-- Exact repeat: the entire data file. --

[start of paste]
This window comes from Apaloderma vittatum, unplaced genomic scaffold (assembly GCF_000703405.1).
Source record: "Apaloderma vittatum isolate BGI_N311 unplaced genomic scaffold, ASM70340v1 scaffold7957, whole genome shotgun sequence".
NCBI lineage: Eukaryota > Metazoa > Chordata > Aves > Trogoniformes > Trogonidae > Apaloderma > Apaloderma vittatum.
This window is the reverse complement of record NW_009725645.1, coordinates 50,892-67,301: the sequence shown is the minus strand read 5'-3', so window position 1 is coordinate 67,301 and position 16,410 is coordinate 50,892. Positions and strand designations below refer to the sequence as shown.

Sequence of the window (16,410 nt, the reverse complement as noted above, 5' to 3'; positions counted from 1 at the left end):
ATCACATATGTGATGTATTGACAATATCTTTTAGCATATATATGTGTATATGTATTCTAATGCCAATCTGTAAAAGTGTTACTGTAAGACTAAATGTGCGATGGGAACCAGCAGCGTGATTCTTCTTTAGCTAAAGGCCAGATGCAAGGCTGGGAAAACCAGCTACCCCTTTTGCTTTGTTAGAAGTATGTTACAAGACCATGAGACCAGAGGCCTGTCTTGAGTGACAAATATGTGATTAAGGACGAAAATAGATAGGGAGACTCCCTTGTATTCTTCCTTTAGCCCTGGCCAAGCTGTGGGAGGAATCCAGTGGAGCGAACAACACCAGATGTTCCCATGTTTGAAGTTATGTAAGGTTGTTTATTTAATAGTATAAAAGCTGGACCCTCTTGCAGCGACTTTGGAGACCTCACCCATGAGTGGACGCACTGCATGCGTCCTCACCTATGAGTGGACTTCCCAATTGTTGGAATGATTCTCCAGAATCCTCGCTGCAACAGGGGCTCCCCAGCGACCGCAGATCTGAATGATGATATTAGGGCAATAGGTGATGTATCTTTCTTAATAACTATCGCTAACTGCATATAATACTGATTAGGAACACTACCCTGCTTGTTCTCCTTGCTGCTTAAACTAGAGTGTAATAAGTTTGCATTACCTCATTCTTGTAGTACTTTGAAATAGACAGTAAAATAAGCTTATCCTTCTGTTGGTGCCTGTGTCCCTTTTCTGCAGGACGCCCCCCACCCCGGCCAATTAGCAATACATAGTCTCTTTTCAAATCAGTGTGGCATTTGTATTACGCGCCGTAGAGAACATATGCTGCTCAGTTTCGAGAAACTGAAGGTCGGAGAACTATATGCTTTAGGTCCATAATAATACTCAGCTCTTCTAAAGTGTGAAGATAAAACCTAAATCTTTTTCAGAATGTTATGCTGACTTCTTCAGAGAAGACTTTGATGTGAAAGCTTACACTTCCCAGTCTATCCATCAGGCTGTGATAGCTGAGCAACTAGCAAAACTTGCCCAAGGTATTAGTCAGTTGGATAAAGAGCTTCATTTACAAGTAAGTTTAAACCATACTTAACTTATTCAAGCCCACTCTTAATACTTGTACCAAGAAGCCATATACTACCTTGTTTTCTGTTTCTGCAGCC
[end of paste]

This window comes from Apaloderma vittatum, unplaced genomic scaffold (assembly GCF_000703405.1).
Source record: "Apaloderma vittatum isolate BGI_N311 unplaced genomic scaffold, ASM70340v1 scaffold7957, whole genome shotgun sequence".
NCBI lineage: Eukaryota > Metazoa > Chordata > Aves > Trogoniformes > Trogonidae > Apaloderma > Apaloderma vittatum.
This window is the reverse complement of record NW_009725645.1, coordinates 50,892-67,301: the sequence shown is the minus strand read 5'-3', so window position 1 is coordinate 67,301 and position 16,410 is coordinate 50,892. Positions and strand designations below refer to the sequence as shown.

Sequence of the window (16,410 nt, the reverse complement as noted above, 5' to 3'; positions counted from 1 at the left end):
ATCACATATGTGATGTATTGACAATATCTTTTAGCATATATATGTGTATATGTATTCTAATGCCAATCTGTAAAAGTGTTACTGTAAGACTAAATGTGCGATGGGAACCAGCAGCGTGATTCTTCTTTAGCTAAAGGCCAGATGCAAGGCTGGGAAAACCAGCTACCCCTTTTGCTTTGTTAGAAGTATGTTACAAGACCATGAGACCAGAGGCCTGTCTTGAGTGACAAATATGTGATTAAGGACGAAAATAGATAGGGAGACTCCCTTGTATTCTTCCTTTAGCCCTGGCCAAGCTGTGGGAGGAATCCAGTGGAGCGAACAACACCAGATGTTCCCATGTTTGAAGTTATGTAAGGTTGTTTATTTAATAGTATAAAAGCTGGACCCTCTTGCAGCGACTTTGGAGACCTCACCCATGAGTGGACGCACTGCATGCGTCCTCACCTATGAGTGGACTTCCCAATTGTTGGAATGATTCTCCAGAATCCTCGCTGCAACAGGGGCTCCCCAGCGACCGCAGATCTGAATGATGATATTAGGGCAATAGGTGATGTATCTTTCTTAATAACTATCGCTAACTGCATATAATACTGATTAGGAACACTACCCTGCTTGTTCTCCTTGCTGCTTAAACTAGAGTGTAATAAGTTTGCATTACCTCATTCTTGTAGTACTTTGAAATAGACAGTAAAATAAGCTTATCCTTCTGTTGGTGCCTGTGTCCCTTTTCTGCAGGACGCCCCCCACCCCGGCCAATTAGCAATACATAGTCTCTTTTCAAATCAGTGTGGCATTTGTATTACGCGCCGTAGAGAACATATGCTGCTCAGTTTCGAGAAACTGAAGGTCGGAGAACTATATGCTTTAGGTCCATAATAATACTCAGCTCTTCTAAAGTGTGAAGATAAAACCTAAATCTTTTTCAGAATGTTATGCTGACTTCTTCAGAGAAGACTTTGATGTGAAAGCTTACACTTCCCAGTCTATCCATCAGGCTGTGATAGCTGAGCAACTAGCAAAACTTGCCCAAGGTATTAGTCAGTTGGATAAAGAGCTTCATTTACAAGTAAGTTTAAACCATACTTAACTTATTCAAGCCCACTCTTAATACTTGTACCAAGAAGCCATATACTACCTTGTTTTCTGTTTCTGCAGCC